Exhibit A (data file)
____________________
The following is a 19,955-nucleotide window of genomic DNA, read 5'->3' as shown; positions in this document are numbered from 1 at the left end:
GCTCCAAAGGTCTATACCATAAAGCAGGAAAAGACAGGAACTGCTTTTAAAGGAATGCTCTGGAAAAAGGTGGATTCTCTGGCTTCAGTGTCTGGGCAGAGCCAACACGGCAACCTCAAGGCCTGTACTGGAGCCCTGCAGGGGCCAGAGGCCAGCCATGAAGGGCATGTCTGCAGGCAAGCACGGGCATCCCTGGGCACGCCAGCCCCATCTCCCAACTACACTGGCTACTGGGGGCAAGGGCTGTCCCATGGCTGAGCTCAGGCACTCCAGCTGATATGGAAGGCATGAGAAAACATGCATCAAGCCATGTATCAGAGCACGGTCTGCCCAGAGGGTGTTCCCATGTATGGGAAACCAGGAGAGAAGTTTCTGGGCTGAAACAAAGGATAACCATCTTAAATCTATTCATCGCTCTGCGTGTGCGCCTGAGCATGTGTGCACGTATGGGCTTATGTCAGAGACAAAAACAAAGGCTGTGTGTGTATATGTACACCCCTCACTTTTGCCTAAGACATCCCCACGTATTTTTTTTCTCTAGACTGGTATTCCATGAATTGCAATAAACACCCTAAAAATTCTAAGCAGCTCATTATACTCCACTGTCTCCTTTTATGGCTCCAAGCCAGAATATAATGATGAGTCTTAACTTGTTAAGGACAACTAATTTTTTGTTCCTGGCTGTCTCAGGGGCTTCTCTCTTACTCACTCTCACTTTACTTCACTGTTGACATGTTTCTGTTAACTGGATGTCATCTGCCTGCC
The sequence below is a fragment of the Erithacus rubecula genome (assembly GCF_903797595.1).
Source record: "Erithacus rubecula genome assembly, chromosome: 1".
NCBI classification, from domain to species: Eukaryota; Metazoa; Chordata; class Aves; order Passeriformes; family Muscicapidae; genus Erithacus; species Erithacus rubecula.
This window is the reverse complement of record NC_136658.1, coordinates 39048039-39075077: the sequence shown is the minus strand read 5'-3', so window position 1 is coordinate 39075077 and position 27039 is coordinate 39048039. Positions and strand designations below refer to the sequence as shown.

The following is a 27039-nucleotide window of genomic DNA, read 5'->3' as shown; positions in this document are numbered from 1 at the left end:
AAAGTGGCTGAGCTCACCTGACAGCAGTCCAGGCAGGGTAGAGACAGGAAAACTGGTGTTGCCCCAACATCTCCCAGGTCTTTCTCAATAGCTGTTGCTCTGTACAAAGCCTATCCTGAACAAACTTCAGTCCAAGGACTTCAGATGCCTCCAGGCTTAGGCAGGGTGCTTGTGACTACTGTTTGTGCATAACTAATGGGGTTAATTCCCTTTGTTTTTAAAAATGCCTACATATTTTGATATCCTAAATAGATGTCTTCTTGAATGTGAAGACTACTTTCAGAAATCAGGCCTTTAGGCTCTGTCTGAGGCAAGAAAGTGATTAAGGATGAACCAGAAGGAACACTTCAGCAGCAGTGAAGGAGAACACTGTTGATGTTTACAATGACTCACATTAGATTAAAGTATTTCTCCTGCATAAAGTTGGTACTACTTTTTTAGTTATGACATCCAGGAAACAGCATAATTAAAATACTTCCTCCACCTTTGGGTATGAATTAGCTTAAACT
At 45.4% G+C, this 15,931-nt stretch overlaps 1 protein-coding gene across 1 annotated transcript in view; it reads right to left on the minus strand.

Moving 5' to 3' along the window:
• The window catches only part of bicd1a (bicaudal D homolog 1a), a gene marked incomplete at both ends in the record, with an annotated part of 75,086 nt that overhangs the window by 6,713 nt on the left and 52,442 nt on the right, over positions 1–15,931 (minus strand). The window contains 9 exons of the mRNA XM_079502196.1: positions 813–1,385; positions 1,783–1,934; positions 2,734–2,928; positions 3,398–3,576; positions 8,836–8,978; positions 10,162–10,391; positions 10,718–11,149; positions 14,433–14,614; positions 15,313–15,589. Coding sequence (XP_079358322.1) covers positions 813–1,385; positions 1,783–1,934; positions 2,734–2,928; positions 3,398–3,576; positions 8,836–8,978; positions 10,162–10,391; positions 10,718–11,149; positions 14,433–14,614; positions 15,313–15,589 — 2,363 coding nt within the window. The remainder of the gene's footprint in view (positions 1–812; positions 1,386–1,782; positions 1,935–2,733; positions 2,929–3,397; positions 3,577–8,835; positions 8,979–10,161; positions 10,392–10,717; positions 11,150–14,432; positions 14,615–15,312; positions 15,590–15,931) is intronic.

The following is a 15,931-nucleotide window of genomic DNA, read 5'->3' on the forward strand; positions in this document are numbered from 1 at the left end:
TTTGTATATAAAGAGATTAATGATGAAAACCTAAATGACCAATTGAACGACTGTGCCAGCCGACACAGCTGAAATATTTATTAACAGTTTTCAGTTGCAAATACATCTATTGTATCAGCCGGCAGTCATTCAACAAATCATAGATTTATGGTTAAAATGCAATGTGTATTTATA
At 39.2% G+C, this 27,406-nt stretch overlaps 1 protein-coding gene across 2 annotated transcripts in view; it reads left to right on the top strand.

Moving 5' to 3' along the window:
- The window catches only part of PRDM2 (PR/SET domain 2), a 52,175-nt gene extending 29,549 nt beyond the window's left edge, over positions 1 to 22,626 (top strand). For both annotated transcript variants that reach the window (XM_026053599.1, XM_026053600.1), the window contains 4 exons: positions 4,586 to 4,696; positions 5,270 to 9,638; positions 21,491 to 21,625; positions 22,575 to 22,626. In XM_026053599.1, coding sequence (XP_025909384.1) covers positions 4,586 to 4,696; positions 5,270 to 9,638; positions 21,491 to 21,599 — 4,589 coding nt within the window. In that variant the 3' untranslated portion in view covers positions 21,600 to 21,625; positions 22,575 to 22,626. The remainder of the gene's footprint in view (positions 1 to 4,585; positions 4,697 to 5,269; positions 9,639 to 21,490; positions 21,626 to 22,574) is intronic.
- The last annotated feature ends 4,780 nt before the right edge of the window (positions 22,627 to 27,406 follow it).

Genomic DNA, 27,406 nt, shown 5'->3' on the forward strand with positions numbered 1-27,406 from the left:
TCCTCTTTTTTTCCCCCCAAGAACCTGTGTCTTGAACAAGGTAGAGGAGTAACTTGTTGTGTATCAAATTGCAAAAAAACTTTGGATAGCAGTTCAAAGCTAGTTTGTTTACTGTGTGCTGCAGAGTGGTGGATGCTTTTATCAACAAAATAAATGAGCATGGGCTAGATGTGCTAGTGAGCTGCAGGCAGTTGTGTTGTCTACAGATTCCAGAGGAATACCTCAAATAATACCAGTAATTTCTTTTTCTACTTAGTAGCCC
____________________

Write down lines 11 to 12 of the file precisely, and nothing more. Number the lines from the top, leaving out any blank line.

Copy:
• The window catches only part of bicd1a (bicaudal D homolog 1a), a gene marked incomplete at both ends in the record, with an annotated part of 75,086 nt that overhangs the window by 6,713 nt on the left and 52,442 nt on the right, over positions 1–15,931 (minus strand). The window contains 9 exons of the mRNA XM_079502196.1: positions 813–1,385; positions 1,783–1,934; positions 2,734–2,928; positions 3,398–3,576; positions 8,836–8,978; positions 10,162–10,391; positions 10,718–11,149; positions 14,433–14,614; positions 15,313–15,589. Coding sequence (XP_079358322.1) covers positions 813–1,385; positions 1,783–1,934; positions 2,734–2,928; positions 3,398–3,576; positions 8,836–8,978; positions 10,162–10,391; positions 10,718–11,149; positions 14,433–14,614; positions 15,313–15,589 — 2,363 coding nt within the window. The remainder of the gene's footprint in view (positions 1–812; positions 1,386–1,782; positions 1,935–2,733; positions 2,929–3,397; positions 3,577–8,835; positions 8,979–10,161; positions 10,392–10,717; positions 11,150–14,432; positions 14,615–15,312; positions 15,590–15,931) is intronic.

The following is a 15,931-nucleotide window of genomic DNA, read 5'->3' on the forward strand; positions in this document are numbered from 1 at the left end: